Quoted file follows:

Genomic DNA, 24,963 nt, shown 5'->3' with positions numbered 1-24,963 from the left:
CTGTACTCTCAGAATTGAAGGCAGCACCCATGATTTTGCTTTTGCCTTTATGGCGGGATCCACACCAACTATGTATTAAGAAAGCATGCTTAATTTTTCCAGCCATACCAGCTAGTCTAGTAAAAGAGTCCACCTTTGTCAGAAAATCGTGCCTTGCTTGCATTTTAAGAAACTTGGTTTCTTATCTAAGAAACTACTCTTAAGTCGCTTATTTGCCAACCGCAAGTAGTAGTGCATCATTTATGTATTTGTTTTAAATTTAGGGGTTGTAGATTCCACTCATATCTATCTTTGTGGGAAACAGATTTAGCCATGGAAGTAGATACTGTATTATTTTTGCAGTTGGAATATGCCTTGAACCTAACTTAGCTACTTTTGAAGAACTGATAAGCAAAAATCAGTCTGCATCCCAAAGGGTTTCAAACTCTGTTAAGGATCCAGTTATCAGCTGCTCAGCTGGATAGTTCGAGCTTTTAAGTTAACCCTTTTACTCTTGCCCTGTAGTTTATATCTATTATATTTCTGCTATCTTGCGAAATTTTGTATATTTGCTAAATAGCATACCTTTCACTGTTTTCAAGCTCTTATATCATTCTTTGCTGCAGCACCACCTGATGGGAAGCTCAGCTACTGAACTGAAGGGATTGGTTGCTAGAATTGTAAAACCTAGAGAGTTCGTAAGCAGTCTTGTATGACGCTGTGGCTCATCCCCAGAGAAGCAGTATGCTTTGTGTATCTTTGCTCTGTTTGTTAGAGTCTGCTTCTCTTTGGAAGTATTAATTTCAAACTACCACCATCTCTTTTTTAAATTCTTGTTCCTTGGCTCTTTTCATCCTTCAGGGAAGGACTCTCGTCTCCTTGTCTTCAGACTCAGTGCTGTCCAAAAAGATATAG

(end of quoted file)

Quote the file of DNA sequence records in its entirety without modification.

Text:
Genomic DNA, 24,963 nt, shown 5'->3' with positions numbered 1-24,963 from the left:
CTGTACTCTCAGAATTGAAGGCAGCACCCATGATTTTGCTTTTGCCTTTATGGCGGGATCCACACCAACTATGTATTAAGAAAGCATGCTTAATTTTTCCAGCCATACCAGCTAGTCTAGTAAAAGAGTCCACCTTTGTCAGAAAATCGTGCCTTGCTTGCATTTTAAGAAACTTGGTTTCTTATCTAAGAAACTACTCTTAAGTCGCTTATTTGCCAACCGCAAGTAGTAGTGCATCATTTATGTATTTGTTTTAAATTTAGGGGTTGTAGATTCCACTCATATCTATCTTTGTGGGAAACAGATTTAGCCATGGAAGTAGATACTGTATTATTTTTGCAGTTGGAATATGCCTTGAACCTAACTTAGCTACTTTTGAAGAACTGATAAGCAAAAATCAGTCTGCATCCCAAAGGGTTTCAAACTCTGTTAAGGATCCAGTTATCAGCTGCTCAGCTGGATAGTTCGAGCTTTTAAGTTAACCCTTTTACTCTTGCCCTGTAGTTTATATCTATTATATTTCTGCTATCTTGCGAAATTTTGTATATTTGCTAAATAGCATACCTTTCACTGTTTTCAAGCTCTTATATCATTCTTTGCTGCAGCACCACCTGATGGGAAGCTCAGCTACTGAACTGAAGGGATTGGTTGCTAGAATTGTAAAACCTAGAGAGTTCGTAAGCAGTCTTGTATGACGCTGTGGCTCATCCCCAGAGAAGCAGTATGCTTTGTGTATCTTTGCTCTGTTTGTTAGAGTCTGCTTCTCTTTGGAAGTATTAATTTCAAACTACCACCATCTCTTTTTTAAATTCTTGTTCCTTGGCTCTTTTCATCCTTCAGGGAAGGACTCTCGTCTCCTTGTCTTCAGACTCAGTGCTGTCCAAAAAGATATAG